Volume of Derivative Trading, Enterprise Value, and the Return on Assets


We study how the volume of derivatives trading is associated with the return on assets (ROA), as well as the enterprise value proxied by abnormal return (AR), before and after the US Financial Crisis. Results suggest that before the crisis, the volume of over-the-counter trading, which tends to be less strictly regulated and thus can be more flexibly applied, is positively associated with AR and ROA, while exchange trading is not. After the financial crisis, exchange trading, which is more heavily regulated and thus has lower credit risks, is positively associated with AR and ROA. This implies that the kinds of derivatives products having a positive or negative effect on the enterprise value of financial institutions may vary according to each period of the economy. Therefore, in full consideration of the above, it is recommended that more appropriate alternatives to the regulations and inspections should be provided for derivatives products and trading methods of financial institutions.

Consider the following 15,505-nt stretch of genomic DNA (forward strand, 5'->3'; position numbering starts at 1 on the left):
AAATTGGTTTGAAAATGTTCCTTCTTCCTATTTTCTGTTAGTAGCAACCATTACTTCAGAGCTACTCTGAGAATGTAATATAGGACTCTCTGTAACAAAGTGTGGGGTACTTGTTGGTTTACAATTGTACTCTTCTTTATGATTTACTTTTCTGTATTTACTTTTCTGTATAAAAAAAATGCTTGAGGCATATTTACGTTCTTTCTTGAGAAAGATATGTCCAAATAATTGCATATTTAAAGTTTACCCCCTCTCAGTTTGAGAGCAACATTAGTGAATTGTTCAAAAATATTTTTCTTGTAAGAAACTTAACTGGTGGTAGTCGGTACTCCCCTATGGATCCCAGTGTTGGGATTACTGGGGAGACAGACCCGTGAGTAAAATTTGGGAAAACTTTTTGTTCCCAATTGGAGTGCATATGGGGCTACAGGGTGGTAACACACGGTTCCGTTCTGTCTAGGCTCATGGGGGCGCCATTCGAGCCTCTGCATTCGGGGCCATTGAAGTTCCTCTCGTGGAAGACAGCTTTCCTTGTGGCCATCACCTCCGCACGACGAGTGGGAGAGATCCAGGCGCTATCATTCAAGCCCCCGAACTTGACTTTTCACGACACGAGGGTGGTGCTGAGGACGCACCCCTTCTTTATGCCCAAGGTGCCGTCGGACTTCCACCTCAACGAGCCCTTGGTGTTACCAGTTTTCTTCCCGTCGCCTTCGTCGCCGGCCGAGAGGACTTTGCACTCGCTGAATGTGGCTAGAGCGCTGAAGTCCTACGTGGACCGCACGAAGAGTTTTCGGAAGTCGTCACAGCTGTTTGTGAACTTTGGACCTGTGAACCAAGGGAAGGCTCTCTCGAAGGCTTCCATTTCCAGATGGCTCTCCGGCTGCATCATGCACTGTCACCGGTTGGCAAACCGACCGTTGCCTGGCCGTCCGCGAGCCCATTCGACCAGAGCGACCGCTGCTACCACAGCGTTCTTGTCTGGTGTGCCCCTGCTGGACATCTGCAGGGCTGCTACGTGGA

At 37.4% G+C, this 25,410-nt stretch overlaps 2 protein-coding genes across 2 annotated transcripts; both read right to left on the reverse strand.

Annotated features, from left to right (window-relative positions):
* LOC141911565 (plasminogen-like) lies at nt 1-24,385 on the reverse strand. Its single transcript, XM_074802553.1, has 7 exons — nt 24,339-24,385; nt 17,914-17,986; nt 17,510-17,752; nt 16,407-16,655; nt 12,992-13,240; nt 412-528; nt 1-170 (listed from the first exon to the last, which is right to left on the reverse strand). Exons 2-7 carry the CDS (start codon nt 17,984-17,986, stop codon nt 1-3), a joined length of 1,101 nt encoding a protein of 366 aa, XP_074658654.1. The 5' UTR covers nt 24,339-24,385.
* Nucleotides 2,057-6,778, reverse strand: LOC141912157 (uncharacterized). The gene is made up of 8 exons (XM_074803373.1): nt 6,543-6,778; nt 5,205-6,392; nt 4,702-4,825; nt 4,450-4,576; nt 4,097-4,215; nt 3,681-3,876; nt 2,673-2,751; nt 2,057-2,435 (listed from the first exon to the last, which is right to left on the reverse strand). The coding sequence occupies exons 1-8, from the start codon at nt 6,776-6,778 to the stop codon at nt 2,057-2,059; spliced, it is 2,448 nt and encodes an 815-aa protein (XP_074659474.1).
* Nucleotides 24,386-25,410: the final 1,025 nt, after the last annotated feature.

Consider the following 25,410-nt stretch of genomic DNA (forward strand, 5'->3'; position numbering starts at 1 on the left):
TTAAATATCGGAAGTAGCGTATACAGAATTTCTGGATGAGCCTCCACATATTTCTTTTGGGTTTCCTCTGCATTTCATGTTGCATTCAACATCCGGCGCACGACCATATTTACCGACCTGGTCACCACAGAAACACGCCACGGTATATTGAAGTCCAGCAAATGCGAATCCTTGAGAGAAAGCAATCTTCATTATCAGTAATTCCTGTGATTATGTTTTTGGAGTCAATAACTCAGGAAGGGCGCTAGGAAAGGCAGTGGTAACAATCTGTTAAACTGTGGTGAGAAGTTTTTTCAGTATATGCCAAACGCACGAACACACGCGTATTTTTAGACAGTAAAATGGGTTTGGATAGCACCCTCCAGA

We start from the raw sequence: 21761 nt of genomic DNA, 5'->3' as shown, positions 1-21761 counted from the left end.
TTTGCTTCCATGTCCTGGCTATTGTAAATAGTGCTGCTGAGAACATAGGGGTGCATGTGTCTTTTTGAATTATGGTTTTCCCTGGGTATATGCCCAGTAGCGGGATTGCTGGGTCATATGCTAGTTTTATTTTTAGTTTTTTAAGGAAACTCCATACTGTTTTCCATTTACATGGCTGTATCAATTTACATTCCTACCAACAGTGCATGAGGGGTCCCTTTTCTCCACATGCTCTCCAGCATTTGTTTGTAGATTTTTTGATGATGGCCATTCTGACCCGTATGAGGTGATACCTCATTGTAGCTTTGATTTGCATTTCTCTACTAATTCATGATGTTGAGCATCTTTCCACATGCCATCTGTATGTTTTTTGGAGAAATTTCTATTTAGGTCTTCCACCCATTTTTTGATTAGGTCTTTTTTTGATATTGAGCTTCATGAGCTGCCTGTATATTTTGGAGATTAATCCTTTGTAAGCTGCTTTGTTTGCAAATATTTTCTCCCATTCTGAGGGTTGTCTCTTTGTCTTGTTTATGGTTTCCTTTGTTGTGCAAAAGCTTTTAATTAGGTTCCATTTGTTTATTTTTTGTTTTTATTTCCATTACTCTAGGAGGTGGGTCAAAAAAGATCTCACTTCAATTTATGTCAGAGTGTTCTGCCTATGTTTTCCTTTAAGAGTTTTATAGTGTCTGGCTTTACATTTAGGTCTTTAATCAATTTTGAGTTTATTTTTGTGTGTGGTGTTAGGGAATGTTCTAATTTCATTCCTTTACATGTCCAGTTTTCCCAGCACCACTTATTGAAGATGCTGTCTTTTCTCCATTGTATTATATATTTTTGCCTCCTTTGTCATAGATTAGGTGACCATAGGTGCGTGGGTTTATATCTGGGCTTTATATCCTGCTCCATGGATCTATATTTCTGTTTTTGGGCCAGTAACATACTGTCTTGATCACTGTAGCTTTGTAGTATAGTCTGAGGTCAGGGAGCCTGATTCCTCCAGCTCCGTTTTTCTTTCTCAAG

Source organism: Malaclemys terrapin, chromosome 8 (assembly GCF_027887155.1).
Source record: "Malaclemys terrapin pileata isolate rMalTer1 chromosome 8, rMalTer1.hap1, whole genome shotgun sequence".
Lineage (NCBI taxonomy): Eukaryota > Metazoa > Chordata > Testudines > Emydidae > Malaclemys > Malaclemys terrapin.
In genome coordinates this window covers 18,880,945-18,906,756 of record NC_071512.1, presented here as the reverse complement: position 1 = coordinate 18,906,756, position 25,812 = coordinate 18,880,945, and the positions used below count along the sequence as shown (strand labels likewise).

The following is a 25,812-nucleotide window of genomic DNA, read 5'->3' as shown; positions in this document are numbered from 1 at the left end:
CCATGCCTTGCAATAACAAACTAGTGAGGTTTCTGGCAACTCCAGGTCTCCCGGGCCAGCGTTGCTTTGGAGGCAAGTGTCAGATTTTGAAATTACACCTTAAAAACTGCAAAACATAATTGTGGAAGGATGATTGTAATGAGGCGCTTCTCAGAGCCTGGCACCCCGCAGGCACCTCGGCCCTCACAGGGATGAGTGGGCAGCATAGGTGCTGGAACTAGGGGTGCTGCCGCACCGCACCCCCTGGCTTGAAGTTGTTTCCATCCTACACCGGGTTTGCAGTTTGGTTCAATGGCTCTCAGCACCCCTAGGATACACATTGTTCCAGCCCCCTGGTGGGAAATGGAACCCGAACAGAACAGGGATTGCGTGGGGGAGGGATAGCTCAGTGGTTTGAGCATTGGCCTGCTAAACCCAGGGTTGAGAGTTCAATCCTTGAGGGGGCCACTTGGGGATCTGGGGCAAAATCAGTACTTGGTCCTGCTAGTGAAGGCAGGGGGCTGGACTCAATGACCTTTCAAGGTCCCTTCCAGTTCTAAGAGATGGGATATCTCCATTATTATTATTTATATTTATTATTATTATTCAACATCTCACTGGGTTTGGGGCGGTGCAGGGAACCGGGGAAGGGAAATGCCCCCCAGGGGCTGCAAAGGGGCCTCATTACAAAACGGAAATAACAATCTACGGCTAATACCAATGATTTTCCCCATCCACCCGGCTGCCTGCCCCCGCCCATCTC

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J. Yang, "Volume of Derivative Trading, Enterprise Value, and the Return on Assets," Modern Economy, Vol. 4 No. 8, 2013, pp. 513-519. doi: 10.4236/me.2013.48055.

Conflicts of Interest

The authors declare no conflicts of interest.


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